“If you are a family company like we are, we can really think and act for the long term,” Muyres says. “For sure, we want to earn money for the company, but if you compare us to a stock-listed company, they are under pressure to produce results every three months. When we acquire a company like JAFRA or open a new company like Thermomix, we are not under pressure to make profit in the first two months. Yes, we want to earn money in the long term. But we get to think long term, not in monthly results.”

Vorwerk’s thinking in terms of longevity has served it well for 128 years. Today’s executives are the seventh generation of family members to run the company, and they are clear on their intent to maintain that style. They plan to continue their steady expansion through the growth of their existing divisions as well as through their investments in a variety of young companies that use direct selling either exclusively or as one of several methods of distribution. They believe that they can learn a lot from those out-of-the-box thinkers, even as they contribute the benefit of their decades of experience and expertise.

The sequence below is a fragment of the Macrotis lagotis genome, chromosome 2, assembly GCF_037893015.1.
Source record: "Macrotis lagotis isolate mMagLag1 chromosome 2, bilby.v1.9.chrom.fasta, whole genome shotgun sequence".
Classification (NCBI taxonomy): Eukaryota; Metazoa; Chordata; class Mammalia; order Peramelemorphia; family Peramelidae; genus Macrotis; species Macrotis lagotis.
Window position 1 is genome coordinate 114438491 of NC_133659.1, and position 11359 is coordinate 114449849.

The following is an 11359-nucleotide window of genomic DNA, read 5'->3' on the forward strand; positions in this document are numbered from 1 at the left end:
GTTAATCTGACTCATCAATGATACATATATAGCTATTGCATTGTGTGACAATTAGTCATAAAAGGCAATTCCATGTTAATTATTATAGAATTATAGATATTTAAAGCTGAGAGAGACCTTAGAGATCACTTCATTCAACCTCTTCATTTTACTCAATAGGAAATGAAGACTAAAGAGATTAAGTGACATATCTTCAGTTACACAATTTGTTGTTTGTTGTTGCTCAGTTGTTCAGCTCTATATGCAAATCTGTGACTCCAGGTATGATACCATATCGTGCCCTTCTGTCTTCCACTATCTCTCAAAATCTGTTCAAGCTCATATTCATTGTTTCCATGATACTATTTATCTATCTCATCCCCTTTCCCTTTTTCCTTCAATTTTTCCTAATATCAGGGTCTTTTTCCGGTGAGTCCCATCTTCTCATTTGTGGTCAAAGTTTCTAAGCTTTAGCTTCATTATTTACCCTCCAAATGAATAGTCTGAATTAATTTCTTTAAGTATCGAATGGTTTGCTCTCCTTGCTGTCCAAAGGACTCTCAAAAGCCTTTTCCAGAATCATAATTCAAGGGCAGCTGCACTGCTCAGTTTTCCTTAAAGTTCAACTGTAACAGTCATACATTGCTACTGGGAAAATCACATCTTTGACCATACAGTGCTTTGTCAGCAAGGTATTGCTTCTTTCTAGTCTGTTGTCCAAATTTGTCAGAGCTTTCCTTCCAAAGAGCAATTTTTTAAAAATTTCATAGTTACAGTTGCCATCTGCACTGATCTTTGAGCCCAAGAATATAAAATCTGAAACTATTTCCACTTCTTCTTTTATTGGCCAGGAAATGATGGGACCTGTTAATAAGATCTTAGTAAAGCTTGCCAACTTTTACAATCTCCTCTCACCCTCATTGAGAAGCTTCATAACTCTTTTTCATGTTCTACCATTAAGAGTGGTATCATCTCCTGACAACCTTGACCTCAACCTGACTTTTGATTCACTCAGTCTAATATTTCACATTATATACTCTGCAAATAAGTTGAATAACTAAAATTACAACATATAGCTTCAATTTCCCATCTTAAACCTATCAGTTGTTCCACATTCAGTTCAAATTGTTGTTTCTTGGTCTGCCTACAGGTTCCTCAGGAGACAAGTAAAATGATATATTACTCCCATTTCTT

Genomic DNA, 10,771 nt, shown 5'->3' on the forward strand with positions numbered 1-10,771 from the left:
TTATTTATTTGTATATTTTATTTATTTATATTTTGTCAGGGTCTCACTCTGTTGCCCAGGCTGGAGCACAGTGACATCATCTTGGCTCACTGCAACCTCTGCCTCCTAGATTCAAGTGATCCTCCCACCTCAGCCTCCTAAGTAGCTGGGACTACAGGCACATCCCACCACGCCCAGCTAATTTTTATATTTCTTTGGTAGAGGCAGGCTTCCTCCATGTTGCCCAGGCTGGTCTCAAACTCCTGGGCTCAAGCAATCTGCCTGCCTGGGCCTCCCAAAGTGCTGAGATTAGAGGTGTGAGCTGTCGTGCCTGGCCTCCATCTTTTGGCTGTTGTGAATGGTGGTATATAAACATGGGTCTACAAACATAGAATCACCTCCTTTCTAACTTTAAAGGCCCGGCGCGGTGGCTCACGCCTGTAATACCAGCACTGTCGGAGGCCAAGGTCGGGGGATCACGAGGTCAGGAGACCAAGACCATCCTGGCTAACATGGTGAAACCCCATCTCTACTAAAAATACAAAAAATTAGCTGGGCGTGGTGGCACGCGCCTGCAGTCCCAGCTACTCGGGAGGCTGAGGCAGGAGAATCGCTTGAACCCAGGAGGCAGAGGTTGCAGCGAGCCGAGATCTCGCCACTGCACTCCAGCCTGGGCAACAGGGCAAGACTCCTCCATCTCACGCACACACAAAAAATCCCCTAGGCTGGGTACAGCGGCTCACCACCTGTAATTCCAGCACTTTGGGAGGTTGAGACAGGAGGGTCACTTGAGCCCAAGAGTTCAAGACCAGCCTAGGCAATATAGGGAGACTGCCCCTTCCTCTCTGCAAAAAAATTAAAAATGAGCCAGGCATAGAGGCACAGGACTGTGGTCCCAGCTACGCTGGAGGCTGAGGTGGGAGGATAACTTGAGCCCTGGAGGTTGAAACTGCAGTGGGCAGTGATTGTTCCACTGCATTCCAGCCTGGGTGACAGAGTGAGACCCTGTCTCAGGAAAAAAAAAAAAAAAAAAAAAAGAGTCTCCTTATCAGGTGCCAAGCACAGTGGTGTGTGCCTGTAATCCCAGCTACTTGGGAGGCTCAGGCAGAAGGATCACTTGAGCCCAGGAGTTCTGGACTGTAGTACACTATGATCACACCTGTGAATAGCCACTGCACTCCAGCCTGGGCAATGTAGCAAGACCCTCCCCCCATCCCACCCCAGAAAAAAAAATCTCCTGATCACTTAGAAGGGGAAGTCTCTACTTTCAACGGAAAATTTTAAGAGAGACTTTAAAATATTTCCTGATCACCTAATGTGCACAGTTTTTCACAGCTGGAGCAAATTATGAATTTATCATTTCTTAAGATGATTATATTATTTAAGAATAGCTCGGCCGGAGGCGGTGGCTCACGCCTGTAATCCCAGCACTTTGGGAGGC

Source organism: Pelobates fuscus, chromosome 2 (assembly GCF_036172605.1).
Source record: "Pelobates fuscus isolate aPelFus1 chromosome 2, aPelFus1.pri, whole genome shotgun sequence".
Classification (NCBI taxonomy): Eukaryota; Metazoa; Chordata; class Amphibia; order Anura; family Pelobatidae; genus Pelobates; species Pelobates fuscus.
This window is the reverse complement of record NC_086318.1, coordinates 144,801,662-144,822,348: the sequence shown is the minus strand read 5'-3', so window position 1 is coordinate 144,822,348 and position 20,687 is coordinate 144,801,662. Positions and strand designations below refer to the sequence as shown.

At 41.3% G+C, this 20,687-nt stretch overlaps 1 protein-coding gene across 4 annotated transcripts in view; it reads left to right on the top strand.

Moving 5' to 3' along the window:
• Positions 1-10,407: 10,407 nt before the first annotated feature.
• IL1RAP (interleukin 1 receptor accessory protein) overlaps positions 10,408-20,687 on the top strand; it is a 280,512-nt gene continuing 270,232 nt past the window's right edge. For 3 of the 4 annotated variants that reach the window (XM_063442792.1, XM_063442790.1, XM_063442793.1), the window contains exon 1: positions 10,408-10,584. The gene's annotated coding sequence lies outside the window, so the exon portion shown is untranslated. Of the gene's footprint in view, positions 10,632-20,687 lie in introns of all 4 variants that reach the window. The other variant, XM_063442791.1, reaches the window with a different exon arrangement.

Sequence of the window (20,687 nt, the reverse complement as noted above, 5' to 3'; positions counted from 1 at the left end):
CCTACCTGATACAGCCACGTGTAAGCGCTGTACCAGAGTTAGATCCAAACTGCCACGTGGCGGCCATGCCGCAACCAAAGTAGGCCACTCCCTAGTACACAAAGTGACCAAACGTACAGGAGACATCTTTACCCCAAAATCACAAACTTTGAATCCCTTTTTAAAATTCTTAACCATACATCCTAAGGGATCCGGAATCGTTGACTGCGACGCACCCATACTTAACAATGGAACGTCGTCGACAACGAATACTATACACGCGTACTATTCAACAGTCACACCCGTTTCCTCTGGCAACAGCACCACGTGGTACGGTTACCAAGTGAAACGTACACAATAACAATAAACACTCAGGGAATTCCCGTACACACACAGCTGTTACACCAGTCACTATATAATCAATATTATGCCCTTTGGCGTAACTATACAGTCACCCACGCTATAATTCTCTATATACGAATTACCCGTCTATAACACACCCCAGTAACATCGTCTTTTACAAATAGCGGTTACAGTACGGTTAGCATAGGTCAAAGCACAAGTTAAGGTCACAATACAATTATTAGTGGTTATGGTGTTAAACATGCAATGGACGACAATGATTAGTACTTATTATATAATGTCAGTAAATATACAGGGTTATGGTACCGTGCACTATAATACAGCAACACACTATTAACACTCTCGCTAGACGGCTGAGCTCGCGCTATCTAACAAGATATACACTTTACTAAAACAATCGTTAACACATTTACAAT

“We have always been a family-owned business, and we will remain that way,” Muyres says. “We look forward to celebrating our 180th year together!”

Mittelsten Scheid adds, “We really believe that we are living in a fantastic world because there are so many open markets. I think our opportunities for expansion are enormous because there are so many places for us to go.”